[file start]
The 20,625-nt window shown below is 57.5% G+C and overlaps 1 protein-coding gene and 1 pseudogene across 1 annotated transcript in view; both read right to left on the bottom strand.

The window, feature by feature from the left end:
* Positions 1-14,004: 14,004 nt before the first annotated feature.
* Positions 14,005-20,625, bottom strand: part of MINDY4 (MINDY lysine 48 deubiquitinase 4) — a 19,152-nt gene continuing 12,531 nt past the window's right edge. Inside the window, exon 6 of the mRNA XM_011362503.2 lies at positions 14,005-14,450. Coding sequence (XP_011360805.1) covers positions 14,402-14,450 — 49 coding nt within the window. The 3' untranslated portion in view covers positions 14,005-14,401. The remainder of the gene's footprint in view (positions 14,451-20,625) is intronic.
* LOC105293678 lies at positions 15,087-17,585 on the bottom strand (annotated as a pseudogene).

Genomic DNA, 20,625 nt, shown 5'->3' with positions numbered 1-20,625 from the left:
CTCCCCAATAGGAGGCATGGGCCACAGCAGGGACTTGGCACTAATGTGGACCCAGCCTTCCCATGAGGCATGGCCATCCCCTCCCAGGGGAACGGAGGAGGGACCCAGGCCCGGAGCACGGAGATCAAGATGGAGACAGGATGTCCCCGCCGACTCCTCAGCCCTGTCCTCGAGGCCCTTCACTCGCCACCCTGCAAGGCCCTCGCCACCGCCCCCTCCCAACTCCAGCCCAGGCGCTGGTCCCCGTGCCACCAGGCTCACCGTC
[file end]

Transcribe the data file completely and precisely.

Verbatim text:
The 20,625-nt window shown below is 57.5% G+C and overlaps 1 protein-coding gene and 1 pseudogene across 1 annotated transcript in view; both read right to left on the bottom strand.

The window, feature by feature from the left end:
* Positions 1-14,004: 14,004 nt before the first annotated feature.
* Positions 14,005-20,625, bottom strand: part of MINDY4 (MINDY lysine 48 deubiquitinase 4) — a 19,152-nt gene continuing 12,531 nt past the window's right edge. Inside the window, exon 6 of the mRNA XM_011362503.2 lies at positions 14,005-14,450. Coding sequence (XP_011360805.1) covers positions 14,402-14,450 — 49 coding nt within the window. The 3' untranslated portion in view covers positions 14,005-14,401. The remainder of the gene's footprint in view (positions 14,451-20,625) is intronic.
* LOC105293678 lies at positions 15,087-17,585 on the bottom strand (annotated as a pseudogene).

Genomic DNA, 20,625 nt, shown 5'->3' with positions numbered 1-20,625 from the left:
CTCCCCAATAGGAGGCATGGGCCACAGCAGGGACTTGGCACTAATGTGGACCCAGCCTTCCCATGAGGCATGGCCATCCCCTCCCAGGGGAACGGAGGAGGGACCCAGGCCCGGAGCACGGAGATCAAGATGGAGACAGGATGTCCCCGCCGACTCCTCAGCCCTGTCCTCGAGGCCCTTCACTCGCCACCCTGCAAGGCCCTCGCCACCGCCCCCTCCCAACTCCAGCCCAGGCGCTGGTCCCCGTGCCACCAGGCTCACCGTC